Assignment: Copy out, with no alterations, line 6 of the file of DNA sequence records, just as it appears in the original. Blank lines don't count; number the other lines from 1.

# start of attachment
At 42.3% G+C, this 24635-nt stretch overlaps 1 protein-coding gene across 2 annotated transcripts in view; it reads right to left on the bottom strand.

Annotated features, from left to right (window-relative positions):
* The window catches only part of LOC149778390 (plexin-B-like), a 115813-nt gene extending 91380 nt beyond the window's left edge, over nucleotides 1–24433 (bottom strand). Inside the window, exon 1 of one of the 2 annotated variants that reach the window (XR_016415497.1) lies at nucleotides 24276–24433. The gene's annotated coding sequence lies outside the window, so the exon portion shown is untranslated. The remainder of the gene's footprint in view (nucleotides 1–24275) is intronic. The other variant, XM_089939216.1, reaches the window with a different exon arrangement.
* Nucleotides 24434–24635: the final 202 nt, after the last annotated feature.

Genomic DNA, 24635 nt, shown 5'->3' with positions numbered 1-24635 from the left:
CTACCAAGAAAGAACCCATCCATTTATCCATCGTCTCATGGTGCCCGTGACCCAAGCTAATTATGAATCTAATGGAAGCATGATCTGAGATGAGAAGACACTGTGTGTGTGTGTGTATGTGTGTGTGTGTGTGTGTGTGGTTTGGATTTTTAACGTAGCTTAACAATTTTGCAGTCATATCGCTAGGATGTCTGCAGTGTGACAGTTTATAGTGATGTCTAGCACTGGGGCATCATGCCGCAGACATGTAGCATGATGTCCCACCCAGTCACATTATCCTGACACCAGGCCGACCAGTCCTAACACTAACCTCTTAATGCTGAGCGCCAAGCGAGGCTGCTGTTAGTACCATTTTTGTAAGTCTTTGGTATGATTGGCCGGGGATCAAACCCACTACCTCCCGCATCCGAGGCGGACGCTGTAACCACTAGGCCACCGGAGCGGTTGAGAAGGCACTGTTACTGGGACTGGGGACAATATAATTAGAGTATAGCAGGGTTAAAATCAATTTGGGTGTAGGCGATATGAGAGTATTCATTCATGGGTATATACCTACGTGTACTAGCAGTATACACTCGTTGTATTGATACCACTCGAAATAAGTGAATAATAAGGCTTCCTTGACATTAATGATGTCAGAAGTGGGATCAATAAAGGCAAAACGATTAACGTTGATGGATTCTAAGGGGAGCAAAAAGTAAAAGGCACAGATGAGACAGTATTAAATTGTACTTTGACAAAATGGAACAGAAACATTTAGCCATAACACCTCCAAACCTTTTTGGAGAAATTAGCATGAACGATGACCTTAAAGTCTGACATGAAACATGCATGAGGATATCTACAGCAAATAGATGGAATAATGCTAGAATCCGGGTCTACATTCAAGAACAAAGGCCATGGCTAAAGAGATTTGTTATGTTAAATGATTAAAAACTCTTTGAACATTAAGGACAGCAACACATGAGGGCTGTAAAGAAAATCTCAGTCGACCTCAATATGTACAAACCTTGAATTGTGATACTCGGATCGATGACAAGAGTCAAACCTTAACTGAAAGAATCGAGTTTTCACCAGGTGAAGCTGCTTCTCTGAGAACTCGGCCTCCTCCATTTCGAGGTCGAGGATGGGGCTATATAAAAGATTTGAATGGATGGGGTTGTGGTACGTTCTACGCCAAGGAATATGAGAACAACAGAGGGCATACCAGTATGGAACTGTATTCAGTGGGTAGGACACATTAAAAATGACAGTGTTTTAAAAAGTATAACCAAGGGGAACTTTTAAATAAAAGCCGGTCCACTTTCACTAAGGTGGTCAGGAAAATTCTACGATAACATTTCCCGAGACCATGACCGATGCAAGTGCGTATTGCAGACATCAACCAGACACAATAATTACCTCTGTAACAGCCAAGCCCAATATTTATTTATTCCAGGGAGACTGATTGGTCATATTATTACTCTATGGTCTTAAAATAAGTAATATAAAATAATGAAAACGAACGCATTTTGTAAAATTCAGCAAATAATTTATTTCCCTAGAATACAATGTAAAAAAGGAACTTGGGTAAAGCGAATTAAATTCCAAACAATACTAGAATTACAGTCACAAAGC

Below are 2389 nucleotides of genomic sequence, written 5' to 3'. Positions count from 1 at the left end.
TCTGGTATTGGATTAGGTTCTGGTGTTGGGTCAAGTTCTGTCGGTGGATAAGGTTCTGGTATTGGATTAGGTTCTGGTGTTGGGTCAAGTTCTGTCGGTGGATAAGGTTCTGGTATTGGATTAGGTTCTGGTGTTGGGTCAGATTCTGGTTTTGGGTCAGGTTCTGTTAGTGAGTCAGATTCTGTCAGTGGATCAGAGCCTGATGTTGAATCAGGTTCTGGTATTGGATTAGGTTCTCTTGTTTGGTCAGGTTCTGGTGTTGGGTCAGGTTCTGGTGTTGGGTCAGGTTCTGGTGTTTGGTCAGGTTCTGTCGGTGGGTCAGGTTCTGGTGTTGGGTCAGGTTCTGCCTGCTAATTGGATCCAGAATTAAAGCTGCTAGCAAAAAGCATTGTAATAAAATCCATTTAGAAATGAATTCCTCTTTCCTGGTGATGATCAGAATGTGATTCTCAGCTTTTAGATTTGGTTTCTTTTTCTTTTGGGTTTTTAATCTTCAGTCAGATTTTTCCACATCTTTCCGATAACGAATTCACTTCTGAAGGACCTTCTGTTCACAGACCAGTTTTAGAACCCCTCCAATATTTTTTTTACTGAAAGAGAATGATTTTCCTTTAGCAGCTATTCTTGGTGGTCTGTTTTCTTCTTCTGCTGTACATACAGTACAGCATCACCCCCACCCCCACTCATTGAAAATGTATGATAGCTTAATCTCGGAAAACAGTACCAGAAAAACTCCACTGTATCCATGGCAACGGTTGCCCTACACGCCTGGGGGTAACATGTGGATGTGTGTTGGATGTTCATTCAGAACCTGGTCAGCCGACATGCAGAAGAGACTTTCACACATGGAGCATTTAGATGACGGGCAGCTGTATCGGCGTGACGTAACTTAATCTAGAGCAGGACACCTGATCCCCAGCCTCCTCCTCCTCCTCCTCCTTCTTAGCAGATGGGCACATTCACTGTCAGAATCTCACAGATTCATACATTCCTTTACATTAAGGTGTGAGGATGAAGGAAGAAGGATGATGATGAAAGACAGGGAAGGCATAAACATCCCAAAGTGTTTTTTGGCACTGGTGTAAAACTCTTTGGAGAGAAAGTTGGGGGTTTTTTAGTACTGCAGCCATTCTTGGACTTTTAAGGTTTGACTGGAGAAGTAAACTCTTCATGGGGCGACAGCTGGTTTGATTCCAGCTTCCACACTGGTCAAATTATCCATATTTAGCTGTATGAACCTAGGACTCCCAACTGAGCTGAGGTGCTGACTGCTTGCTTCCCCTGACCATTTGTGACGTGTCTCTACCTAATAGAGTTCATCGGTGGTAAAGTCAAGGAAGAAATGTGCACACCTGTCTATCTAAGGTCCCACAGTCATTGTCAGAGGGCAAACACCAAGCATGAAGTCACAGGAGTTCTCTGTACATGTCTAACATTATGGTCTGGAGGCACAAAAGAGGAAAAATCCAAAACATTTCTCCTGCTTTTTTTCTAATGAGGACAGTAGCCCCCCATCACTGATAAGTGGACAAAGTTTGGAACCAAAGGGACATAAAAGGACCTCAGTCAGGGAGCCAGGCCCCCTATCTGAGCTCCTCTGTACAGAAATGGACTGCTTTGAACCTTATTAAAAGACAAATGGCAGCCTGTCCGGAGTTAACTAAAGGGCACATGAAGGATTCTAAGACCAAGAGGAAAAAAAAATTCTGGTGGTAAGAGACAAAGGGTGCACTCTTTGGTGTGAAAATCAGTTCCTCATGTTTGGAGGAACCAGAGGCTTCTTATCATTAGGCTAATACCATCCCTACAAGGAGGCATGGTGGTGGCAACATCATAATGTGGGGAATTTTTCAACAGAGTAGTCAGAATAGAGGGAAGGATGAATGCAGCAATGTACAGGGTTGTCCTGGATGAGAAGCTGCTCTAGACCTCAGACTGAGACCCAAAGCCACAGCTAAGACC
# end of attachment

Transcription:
CTACCAAGAAAGAACCCATCCATTTATCCATCGTCTCATGGTGCCCGTGACCCAAGCTAATTATGAATCTAATGGAAGCATGATCTGAGATGAGAAGACACTGTGTGTGTGTGTGTATGTGTGTGTGTGTGTGTGTGTGGTTTGGATTTTTAACGTAGCTTAACAATTTTGCAGTCATATCGCTAGGATGTCTGCAGTGTGACAGTTTATAGTGATGTCTAGCACTGGGGCATCATGCCGCAGACATGTAGCATGATGTCCCACCCAGTCACATTATCCTGACACCAGGCCGACCAGTCCTAACACTAACCTCTTAATGCTGAGCGCCAAGCGAGGCTGCTGTTAGTACCATTTTTGTAAGTCTTTGGTATGATTGGCCGGGGATCAAACCCACTACCTCCCGCATCCGAGGCGGACGCTGTAACCACTAGGCCACCGGAGCGGTTGAGAAGGCACTGTTACTGGGACTGGGGACAATATAATTAGAGTATAGCAGGGTTAAAATCAATTTGGGTGTAGGCGATATGAGAGTATTCATTCATGGGTATATACCTACGTGTACTAGCAGTATACACTCGTTGTATTGATACCACTCGAAATAAGTGAATAATAAGGCTTCCTTGACATTAATGATGTCAGAAGTGGGATCAATAAAGGCAAAACGATTAACGTTGATGGATTCTAAGGGGAGCAAAAAGTAAAAGGCACAGATGAGACAGTATTAAATTGTACTTTGACAAAATGGAACAGAAACATTTAGCCATAACACCTCCAAACCTTTTTGGAGAAATTAGCATGAACGATGACCTTAAAGTCTGACATGAAACATGCATGAGGATATCTACAGCAAATAGATGGAATAATGCTAGAATCCGGGTCTACATTCAAGAACAAAGGCCATGGCTAAAGAGATTTGTTATGTTAAATGATTAAAAACTCTTTGAACATTAAGGACAGCAACACATGAGGGCTGTAAAGAAAATCTCAGTCGACCTCAATATGTACAAACCTTGAATTGTGATACTCGGATCGATGACAAGAGTCAAACCTTAACTGAAAGAATCGAGTTTTCACCAGGTGAAGCTGCTTCTCTGAGAACTCGGCCTCCTCCATTTCGAGGTCGAGGATGGGGCTATATAAAAGATTTGAATGGATGGGGTTGTGGTACGTTCTACGCCAAGGAATATGAGAACAACAGAGGGCATACCAGTATGGAACTGTATTCAGTGGGTAGGACACATTAAAAATGACAGTGTTTTAAAAAGTATAACCAAGGGGAACTTTTAAATAAAAGCCGGTCCACTTTCACTAAGGTGGTCAGGAAAATTCTACGATAACATTTCCCGAGACCATGACCGATGCAAGTGCGTATTGCAGACATCAACCAGACACAATAATTACCTCTGTAACAGCCAAGCCCAATATTTATTTATTCCAGGGAGACTGATTGGTCATATTATTACTCTATGGTCTTAAAATAAGTAATATAAAATAATGAAAACGAACGCATTTTGTAAAATTCAGCAAATAATTTATTTCCCTAGAATACAATGTAAAAAAGGAACTTGGGTAAAGCGAATTAAATTCCAAACAATACTAGAATTACAGTCACAAAGC